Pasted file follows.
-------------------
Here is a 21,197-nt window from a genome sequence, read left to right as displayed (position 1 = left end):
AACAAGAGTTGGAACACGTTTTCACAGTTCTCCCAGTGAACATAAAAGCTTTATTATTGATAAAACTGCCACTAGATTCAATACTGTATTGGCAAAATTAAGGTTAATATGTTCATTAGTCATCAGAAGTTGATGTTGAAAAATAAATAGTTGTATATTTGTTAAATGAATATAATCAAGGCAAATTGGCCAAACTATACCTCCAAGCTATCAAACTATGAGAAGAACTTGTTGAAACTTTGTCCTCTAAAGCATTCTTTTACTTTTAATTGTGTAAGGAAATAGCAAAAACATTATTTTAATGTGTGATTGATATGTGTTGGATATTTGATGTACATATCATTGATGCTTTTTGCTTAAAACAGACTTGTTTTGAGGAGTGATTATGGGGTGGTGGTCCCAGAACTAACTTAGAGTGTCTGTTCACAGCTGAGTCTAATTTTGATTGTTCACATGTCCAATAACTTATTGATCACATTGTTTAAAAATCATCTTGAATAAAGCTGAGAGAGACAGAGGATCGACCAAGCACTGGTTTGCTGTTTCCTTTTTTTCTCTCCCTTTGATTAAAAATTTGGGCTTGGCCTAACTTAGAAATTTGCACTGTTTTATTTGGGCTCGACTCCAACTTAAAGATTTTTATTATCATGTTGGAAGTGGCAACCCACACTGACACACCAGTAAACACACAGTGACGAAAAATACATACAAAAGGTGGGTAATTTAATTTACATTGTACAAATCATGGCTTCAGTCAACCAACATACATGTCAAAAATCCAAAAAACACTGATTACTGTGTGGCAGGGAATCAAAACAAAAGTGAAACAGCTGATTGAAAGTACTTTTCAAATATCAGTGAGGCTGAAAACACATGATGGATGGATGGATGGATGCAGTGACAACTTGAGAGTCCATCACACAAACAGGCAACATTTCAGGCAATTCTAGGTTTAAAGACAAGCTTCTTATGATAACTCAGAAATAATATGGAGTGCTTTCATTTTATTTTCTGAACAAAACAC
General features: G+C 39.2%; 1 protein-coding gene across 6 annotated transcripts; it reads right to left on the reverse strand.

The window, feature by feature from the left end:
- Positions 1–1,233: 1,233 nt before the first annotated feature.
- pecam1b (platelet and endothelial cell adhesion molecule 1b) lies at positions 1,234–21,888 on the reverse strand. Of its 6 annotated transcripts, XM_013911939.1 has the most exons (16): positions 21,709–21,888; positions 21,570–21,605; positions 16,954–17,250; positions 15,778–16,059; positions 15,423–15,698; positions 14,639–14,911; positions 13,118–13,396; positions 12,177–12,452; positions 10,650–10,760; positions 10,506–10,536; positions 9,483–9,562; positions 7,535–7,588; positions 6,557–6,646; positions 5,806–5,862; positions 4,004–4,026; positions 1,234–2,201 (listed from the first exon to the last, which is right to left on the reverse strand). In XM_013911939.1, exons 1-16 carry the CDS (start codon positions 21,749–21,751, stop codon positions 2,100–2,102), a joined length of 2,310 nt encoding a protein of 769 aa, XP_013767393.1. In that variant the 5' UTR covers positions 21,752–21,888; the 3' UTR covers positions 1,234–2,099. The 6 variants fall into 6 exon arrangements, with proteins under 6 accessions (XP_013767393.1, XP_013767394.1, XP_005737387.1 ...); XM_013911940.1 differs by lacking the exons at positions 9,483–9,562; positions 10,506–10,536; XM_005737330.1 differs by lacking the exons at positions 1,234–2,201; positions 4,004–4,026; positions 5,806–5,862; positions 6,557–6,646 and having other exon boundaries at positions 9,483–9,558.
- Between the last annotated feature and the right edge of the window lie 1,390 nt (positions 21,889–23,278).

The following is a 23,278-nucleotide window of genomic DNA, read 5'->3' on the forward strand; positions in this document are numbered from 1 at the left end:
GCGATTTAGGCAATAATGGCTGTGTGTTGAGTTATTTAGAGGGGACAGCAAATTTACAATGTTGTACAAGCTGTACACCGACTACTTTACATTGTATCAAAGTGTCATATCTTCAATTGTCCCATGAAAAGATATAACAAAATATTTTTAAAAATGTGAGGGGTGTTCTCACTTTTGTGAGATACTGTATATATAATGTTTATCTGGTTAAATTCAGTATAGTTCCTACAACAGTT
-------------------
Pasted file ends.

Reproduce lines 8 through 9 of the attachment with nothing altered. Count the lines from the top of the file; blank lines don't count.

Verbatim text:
The following is a 23,278-nucleotide window of genomic DNA, read 5'->3' on the forward strand; positions in this document are numbered from 1 at the left end:
GCGATTTAGGCAATAATGGCTGTGTGTTGAGTTATTTAGAGGGGACAGCAAATTTACAATGTTGTACAAGCTGTACACCGACTACTTTACATTGTATCAAAGTGTCATATCTTCAATTGTCCCATGAAAAGATATAACAAAATATTTTTAAAAATGTGAGGGGTGTTCTCACTTTTGTGAGATACTGTATATATAATGTTTATCTGGTTAAATTCAGTATAGTTCCTACAACAGTT